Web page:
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Comment: Re: People pay for music? (Score 1) 364

by blippo (#47258741) Attached to: Google: Indie Musicians Must Join Streaming Service Or Be Removed

Well...what would actually happen years and years before the level of AI that is required for prime directives, is that a slight error in the *very detailed* map used for navigation - in combination with an unexpected external factor, will cause a car to happily run over half a school class without even noticing.

And it will be so far from human reasoning and performance that self driving cars will be banned.

Comment: Re:Tesla (Score 1) 394

by blippo (#46569001) Attached to: Is the Tesla Model S Pedal Placement A Safety Hazard?

I can top that; I did exactly that in an intersection while towing a trailer. :-)

The clutch requires rather more force than the brake so it really puts the car to a stop, and you have absolutely no idea why.
If you are driving a manual, try braking gently with your left foot to see what I mean...

I've stomped on the brake at least once almost every time i've use a manual car, and it's certain situations that triggers it - typically when I'm focused more on navigation than driving...

Seems to be hard to unlearn... ( Like those random emacs sequences that sometimes spontaneously emits while I'm using other tools...)

Comment: Re:It's about time! (Score 1) 1431

by blippo (#45959705) Attached to: Man Shot To Death For Texting During Movie

No it isn't.

It's a total loss for civilization, what it is.

There is now a disabled widow and a fatherless child.

A moviegoer have been killed because he texted his (presumably) babysitter, *before* the movie.

As a moviegoer I'm not really seeing the upside of getting shot, so I guess I'll just stay home.

And as several idiots at slashdot has modded this comment, not as troll, or even funny, but fucking insightful,
I've come to the conclusion that I've wasted too much time in my life reading comments on Slashdot,
which was apparently totally pointless too.

Bye.

Comment: Re:concerning is ... (Score 1) 154

by blippo (#45928879) Attached to: Oracle Promises Patches Next Week For 36 Exploits In Latest Java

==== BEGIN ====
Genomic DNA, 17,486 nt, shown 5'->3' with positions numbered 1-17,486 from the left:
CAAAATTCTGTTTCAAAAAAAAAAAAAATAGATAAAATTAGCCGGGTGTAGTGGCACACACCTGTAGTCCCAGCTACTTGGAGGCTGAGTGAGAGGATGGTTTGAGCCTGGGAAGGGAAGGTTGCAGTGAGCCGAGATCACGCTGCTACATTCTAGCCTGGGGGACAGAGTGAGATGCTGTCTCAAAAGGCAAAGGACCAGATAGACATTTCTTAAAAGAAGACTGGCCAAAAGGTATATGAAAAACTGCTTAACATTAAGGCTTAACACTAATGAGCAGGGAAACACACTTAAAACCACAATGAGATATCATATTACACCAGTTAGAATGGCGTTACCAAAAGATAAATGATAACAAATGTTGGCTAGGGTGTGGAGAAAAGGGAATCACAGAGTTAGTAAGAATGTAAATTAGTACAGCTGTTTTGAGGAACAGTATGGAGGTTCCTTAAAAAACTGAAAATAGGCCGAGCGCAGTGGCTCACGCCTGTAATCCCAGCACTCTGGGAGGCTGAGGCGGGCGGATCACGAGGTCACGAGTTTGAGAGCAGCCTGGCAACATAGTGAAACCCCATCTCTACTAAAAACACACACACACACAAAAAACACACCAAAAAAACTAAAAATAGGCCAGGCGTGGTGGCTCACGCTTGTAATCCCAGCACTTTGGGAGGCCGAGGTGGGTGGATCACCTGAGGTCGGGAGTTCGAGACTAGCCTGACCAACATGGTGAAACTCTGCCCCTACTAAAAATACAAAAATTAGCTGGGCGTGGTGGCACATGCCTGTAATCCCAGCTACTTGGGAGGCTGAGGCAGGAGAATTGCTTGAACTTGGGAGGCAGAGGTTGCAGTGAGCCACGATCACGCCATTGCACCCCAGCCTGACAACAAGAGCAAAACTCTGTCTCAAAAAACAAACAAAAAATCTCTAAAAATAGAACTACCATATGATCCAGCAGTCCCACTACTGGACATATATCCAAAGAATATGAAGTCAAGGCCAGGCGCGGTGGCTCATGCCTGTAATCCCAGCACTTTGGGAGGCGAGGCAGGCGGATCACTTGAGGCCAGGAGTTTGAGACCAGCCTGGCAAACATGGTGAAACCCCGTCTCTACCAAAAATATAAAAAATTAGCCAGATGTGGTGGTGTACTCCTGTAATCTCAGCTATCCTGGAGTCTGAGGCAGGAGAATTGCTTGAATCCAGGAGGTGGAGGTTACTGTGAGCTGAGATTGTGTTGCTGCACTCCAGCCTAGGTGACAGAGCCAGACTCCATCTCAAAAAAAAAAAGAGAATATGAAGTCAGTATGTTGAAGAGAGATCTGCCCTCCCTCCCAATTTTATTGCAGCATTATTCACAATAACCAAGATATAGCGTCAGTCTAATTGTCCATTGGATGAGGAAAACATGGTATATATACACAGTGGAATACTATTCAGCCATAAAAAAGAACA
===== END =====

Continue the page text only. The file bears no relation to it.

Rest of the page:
Running an old C or C++ program with newer libs isn't exactly without risks either. Even if the abi is the same, the behaviour might have changed, unintentionally most of the times.

It's more a question of what you can manage to test and support. Large applications are more expensive to test, so you are reluctant to upgrade infrastructure components. (Be it Windows versions, JRE:s, dll:s, database servers, etc)

Comment: Re:again? (Score 1) 154

by blippo (#45928829) Attached to: Oracle Promises Patches Next Week For 36 Exploits In Latest Java

Spot-on about java.

Regarding Slashdot, I think that Slashdot just reflects the state of affairs in software development (or the world) in general. Younger generations appear clueless, since they don't know certain obvious things. They will therefore reinvent a lot of wheels, and while doing that, inventing a few new things, some other things just like before but a bit different, while all the time making some old stuff irrelevant.

It is to expect, but It might get worse. I'm a bit worried that a lot of young people don't seem to be able to read, as in "read a lot of text, fast". One indication is that a lot of new projects have video introductions and video tutorials instead of text documents.

I mean, why watch a 40 minute long video to figure out if a toolkit might be of use or not, instead of skimming through a few documents for 2 minutes.